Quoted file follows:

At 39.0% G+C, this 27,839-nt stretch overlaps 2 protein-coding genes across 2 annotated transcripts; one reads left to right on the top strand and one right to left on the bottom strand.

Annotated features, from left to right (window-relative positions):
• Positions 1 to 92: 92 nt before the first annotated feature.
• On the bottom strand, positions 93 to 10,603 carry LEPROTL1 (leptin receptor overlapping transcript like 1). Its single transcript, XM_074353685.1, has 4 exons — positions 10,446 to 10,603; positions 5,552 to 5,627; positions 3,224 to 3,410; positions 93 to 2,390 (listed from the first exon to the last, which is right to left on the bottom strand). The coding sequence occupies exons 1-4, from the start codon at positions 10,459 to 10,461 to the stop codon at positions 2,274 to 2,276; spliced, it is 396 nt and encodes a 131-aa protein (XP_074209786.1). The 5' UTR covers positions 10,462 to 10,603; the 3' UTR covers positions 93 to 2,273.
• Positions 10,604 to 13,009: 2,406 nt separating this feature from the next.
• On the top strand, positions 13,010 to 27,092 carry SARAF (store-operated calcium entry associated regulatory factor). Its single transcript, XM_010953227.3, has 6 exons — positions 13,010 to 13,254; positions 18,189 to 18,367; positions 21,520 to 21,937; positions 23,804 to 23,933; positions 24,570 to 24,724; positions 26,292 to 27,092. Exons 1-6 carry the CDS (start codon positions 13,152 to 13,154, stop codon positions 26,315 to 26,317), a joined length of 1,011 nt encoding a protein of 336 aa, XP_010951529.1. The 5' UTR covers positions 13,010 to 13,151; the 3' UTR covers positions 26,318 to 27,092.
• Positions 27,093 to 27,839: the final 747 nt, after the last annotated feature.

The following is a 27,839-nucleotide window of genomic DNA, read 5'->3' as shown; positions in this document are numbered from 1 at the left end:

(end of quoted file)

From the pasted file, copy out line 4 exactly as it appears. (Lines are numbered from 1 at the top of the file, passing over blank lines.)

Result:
• On the bottom strand, positions 93 to 10,603 carry LEPROTL1 (leptin receptor overlapping transcript like 1). Its single transcript, XM_074353685.1, has 4 exons — positions 10,446 to 10,603; positions 5,552 to 5,627; positions 3,224 to 3,410; positions 93 to 2,390 (listed from the first exon to the last, which is right to left on the bottom strand). The coding sequence occupies exons 1-4, from the start codon at positions 10,459 to 10,461 to the stop codon at positions 2,274 to 2,276; spliced, it is 396 nt and encodes a 131-aa protein (XP_074209786.1). The 5' UTR covers positions 10,462 to 10,603; the 3' UTR covers positions 93 to 2,273.